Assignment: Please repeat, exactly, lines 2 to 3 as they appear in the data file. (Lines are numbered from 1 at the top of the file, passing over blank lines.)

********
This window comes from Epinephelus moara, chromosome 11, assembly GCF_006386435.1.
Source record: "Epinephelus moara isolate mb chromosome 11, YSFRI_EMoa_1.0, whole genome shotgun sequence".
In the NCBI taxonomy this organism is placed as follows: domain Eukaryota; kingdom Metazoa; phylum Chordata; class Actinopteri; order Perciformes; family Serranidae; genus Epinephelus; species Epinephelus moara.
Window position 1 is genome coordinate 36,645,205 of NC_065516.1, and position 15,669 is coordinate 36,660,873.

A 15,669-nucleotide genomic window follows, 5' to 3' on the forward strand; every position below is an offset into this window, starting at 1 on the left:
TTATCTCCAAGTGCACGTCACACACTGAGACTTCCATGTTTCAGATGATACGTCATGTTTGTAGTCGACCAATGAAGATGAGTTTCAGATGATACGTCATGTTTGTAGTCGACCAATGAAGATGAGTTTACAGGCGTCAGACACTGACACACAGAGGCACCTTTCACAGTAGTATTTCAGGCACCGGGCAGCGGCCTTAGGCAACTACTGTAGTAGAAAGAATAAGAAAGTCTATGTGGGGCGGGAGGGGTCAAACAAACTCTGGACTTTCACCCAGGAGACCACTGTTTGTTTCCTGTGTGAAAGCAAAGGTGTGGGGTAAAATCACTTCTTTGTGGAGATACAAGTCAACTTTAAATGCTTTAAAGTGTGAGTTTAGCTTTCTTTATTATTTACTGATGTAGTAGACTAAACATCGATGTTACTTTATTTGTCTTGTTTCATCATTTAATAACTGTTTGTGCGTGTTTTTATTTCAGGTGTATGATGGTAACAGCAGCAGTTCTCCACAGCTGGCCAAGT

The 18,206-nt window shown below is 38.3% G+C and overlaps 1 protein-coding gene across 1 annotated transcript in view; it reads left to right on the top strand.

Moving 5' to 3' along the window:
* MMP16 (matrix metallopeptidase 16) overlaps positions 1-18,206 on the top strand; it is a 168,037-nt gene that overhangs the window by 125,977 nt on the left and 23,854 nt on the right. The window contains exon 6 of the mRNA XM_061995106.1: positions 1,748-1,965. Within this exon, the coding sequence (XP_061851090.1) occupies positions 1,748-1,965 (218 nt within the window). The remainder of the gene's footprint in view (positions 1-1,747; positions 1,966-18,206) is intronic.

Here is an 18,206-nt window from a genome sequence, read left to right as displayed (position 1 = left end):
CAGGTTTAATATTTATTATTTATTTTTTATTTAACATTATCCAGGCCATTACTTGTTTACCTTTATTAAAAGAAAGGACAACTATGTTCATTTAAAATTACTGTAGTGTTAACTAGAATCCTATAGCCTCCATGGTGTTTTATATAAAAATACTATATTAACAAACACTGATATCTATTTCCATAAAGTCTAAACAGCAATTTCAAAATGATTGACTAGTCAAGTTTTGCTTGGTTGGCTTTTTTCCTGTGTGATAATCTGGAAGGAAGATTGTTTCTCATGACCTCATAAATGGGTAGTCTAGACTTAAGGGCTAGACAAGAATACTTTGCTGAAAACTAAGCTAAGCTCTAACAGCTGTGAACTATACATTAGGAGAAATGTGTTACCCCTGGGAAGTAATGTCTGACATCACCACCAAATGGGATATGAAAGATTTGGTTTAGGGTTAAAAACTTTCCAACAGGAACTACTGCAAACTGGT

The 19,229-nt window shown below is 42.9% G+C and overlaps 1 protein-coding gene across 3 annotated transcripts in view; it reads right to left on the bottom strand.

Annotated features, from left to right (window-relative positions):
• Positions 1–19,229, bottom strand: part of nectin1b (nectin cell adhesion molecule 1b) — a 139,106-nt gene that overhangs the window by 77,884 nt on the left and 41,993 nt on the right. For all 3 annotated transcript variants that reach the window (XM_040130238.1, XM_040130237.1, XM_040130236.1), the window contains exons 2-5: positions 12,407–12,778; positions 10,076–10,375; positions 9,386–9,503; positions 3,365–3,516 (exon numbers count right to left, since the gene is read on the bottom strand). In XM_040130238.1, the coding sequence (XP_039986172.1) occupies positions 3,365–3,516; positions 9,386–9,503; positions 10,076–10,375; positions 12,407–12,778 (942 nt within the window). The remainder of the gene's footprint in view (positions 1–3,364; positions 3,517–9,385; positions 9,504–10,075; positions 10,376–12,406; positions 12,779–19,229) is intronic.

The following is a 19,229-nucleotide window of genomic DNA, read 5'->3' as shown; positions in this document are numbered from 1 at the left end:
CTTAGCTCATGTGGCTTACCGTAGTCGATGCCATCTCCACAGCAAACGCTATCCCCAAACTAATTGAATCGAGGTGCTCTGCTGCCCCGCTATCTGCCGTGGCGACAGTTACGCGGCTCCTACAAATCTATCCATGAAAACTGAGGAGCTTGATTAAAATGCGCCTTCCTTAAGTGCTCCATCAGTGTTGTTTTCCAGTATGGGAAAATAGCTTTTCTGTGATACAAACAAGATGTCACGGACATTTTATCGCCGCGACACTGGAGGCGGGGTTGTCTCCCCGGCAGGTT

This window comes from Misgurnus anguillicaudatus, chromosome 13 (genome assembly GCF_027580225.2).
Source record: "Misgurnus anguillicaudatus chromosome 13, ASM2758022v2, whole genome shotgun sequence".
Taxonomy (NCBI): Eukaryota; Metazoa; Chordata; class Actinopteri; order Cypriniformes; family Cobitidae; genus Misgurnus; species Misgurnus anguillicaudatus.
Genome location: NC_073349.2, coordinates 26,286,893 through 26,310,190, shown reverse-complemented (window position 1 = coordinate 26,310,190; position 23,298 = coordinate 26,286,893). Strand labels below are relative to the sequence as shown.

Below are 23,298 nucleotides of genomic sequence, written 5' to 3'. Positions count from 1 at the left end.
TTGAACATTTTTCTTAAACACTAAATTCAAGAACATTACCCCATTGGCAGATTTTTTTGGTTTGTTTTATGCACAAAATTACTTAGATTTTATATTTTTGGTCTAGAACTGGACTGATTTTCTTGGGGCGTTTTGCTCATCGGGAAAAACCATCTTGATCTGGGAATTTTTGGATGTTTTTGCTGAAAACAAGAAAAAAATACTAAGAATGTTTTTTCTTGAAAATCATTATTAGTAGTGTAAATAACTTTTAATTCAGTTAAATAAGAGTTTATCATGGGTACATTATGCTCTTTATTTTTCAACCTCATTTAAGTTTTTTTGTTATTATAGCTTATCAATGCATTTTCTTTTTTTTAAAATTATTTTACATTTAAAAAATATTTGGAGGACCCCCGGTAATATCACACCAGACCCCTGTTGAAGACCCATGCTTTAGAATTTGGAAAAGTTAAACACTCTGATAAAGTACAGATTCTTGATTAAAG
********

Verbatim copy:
Source record: "Epinephelus moara isolate mb chromosome 11, YSFRI_EMoa_1.0, whole genome shotgun sequence".
In the NCBI taxonomy this organism is placed as follows: domain Eukaryota; kingdom Metazoa; phylum Chordata; class Actinopteri; order Perciformes; family Serranidae; genus Epinephelus; species Epinephelus moara.